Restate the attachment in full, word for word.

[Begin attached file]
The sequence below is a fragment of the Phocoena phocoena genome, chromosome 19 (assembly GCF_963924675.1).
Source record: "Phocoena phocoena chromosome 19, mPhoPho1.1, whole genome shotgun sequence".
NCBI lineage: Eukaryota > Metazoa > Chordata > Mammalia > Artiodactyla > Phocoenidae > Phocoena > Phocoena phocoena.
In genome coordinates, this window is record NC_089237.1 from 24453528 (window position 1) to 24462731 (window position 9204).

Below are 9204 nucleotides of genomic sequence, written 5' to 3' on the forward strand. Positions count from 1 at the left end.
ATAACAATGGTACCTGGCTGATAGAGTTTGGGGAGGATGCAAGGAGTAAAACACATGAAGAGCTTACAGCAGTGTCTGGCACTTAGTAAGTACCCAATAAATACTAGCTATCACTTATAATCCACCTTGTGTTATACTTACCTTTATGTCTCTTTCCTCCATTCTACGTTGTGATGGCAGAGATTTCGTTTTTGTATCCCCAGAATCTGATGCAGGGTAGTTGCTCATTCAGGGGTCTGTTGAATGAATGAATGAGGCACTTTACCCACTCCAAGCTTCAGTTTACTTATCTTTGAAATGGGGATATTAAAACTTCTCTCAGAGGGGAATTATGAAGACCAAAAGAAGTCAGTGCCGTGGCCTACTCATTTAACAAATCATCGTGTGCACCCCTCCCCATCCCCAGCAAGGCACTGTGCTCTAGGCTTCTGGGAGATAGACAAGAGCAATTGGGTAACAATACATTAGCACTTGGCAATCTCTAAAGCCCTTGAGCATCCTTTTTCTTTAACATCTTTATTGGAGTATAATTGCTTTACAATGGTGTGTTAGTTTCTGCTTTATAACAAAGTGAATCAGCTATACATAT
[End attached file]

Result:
The sequence below is a fragment of the Phocoena phocoena genome, chromosome 19 (assembly GCF_963924675.1).
Source record: "Phocoena phocoena chromosome 19, mPhoPho1.1, whole genome shotgun sequence".
NCBI lineage: Eukaryota > Metazoa > Chordata > Mammalia > Artiodactyla > Phocoenidae > Phocoena > Phocoena phocoena.
In genome coordinates, this window is record NC_089237.1 from 24453528 (window position 1) to 24462731 (window position 9204).

Below are 9204 nucleotides of genomic sequence, written 5' to 3' on the forward strand. Positions count from 1 at the left end.
ATAACAATGGTACCTGGCTGATAGAGTTTGGGGAGGATGCAAGGAGTAAAACACATGAAGAGCTTACAGCAGTGTCTGGCACTTAGTAAGTACCCAATAAATACTAGCTATCACTTATAATCCACCTTGTGTTATACTTACCTTTATGTCTCTTTCCTCCATTCTACGTTGTGATGGCAGAGATTTCGTTTTTGTATCCCCAGAATCTGATGCAGGGTAGTTGCTCATTCAGGGGTCTGTTGAATGAATGAATGAGGCACTTTACCCACTCCAAGCTTCAGTTTACTTATCTTTGAAATGGGGATATTAAAACTTCTCTCAGAGGGGAATTATGAAGACCAAAAGAAGTCAGTGCCGTGGCCTACTCATTTAACAAATCATCGTGTGCACCCCTCCCCATCCCCAGCAAGGCACTGTGCTCTAGGCTTCTGGGAGATAGACAAGAGCAATTGGGTAACAATACATTAGCACTTGGCAATCTCTAAAGCCCTTGAGCATCCTTTTTCTTTAACATCTTTATTGGAGTATAATTGCTTTACAATGGTGTGTTAGTTTCTGCTTTATAACAAAGTGAATCAGCTATACATAT